Such a scenario becomes an opportunity for disease-causing bacteria like H. pylori to thrive. They step in and cause excess gas production, which causes bloating. This can affect our mood. These discomforts over prolonged periods can increase the risk of developing chronic disorders like cardiovascular diseases.

Mind control

Research has shown that gut signals control hunger, but the unhealthy habit of binge eating can train your brain to ignore these signals. Here’s how:

Ghrelin and Leptin are two hormones that work hand in hand to control appetite. Ghrelin triggers a hunger signal, while Leptin sends a satiation signal. They both do their jobs by sending signals to the brain.

Junk food is poor in nutrients which do not generate the necessary triggers for Leptin to do its job. This leads to an overworked Ghrelin which continues to send signals to consume more.

When we become sad or tense, our brains secrete more cortisol, the hormone responsible for emotional eating among many others. In this situation too, poor Leptin is neglected. The outcome can be unhealthy weight gain.

Another mental health impact of unhealthy eating can be indecision. As Dr Desiraju explains, when we binge eat in an emotional state, our brains produce more cortisol which creates more feelings of hunger, besides affecting other hormones.

Ghrelin works in overdrive, sending signals to keep eating. But Leptin is sending signals too, saying “STOP!”. But, in emotional states, Leptin’s signals may not be received.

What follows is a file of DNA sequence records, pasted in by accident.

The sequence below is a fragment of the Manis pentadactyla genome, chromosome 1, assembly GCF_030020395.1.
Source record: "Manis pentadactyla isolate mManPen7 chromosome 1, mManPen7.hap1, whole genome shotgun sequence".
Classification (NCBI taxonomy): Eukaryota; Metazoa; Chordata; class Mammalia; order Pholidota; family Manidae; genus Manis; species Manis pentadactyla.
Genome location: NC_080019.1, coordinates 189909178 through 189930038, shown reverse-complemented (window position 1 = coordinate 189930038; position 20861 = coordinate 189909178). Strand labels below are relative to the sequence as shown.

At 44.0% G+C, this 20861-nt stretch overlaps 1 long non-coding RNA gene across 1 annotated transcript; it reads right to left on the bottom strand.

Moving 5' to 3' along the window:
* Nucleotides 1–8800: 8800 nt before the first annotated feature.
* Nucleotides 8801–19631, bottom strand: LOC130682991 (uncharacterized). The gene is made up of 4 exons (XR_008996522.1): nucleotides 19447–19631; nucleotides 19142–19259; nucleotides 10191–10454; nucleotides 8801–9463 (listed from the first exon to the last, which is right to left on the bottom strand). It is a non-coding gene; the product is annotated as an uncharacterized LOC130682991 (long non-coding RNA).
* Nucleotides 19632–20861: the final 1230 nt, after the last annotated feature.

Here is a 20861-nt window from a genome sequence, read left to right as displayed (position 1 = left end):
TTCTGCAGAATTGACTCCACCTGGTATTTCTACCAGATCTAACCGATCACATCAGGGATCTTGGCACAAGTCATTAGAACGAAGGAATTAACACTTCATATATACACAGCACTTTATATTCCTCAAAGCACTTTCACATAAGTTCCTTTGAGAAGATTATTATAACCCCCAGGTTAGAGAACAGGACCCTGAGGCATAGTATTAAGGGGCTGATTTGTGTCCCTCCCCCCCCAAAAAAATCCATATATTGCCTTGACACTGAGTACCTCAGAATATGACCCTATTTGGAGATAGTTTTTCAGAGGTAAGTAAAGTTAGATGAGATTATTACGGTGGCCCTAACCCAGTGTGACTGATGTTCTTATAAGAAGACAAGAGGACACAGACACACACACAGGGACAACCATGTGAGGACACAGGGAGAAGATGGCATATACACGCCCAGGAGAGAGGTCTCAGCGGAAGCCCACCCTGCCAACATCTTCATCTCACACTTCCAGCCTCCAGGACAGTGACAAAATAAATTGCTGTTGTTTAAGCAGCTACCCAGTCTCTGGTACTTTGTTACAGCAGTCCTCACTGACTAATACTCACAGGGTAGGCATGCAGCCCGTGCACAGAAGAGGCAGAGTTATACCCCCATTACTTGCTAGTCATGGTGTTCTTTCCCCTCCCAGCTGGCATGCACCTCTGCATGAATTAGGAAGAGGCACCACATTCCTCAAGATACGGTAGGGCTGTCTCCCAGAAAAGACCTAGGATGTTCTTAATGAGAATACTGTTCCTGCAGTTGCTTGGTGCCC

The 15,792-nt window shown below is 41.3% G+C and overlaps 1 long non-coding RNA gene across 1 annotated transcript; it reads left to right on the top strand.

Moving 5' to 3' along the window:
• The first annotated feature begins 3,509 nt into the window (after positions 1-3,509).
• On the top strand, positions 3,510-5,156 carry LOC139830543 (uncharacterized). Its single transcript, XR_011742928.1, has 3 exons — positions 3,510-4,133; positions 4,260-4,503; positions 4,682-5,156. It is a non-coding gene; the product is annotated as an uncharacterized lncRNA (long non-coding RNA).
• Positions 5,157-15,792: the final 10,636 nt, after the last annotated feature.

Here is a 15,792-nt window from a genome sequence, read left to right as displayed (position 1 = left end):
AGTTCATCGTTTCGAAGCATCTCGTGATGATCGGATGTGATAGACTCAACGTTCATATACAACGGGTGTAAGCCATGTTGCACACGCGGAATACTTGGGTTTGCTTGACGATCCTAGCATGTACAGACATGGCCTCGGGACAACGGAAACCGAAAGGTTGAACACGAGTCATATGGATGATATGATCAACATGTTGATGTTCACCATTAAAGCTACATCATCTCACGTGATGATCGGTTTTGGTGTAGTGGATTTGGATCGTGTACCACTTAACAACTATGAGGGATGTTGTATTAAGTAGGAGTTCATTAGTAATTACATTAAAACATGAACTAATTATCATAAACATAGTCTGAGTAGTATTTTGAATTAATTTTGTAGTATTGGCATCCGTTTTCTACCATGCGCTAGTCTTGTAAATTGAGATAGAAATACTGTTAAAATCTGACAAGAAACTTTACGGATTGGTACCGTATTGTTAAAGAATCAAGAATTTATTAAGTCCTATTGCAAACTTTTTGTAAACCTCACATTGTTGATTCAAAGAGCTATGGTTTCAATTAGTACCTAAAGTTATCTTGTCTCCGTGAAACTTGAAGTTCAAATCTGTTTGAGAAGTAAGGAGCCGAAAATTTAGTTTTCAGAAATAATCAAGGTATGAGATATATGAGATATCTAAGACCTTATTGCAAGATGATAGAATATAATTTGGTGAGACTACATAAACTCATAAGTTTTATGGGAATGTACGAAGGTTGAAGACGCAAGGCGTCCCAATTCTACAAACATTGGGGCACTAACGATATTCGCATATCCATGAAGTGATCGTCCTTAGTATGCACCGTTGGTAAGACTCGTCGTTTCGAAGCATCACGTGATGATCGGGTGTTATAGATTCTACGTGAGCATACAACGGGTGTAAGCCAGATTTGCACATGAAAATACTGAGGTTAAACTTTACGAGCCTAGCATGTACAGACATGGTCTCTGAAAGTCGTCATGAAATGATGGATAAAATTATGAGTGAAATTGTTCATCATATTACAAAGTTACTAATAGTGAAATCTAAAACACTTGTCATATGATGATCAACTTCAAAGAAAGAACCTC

Healthy gut, healthy mind

Confused gut health signals can lead to a groggy mind. “Due to the cascading effect of cortisol on the body, you might start feeling groggy or indecisive,” explains Aishwarya Sampath, Nutrition and Wellness coach, co-founder of Goodness to You.

Take the example of Nishant Mahadev, a team lead in a finance firm, who saw his gut health go awry after he started working from home more. “I used to stock up on chips, cookies, and other snacks at the grocery store and munch on them as I worked,” he says.

The solution was relatively simple: He turned to a nutritionist and changed his diet. Soon after, he was feeling better than ever.

“I adopted healthy eating practises like choosing fruits over snacks and including grains, veggies, and curd in meals,” he says, adding that by managing his nutrition, he can now keep himself active and motivated, sleeps well, and even works harder in the gym.

Ayurvedic approach to digestive health

Ayurvedic treatments have long linked mental health with imbalances in other parts of the body, including in the digestive system. One example is the imbalanced state of agni, the digestive fire considered responsible for metabolic activities.

We had mentioned the accumulation of toxins termed ama. In Ayurveda, ama is understood to initially form in the digestive tract. If left unchecked it leaks into bodily tissues and transforms into amavisha – leading to tissue disruption, chronic inflammation and disease.

An unhealthy accumulation of ama is treated by giving buttermilk supplemented with digestants such as ginger, pepper and cumin. Buttermilk, a known pre and probiotic, is also given in Ayurvedic detoxification and purification procedures, sometimes in the form of enemas as part of the basti procedure, especially for conditions like IBS.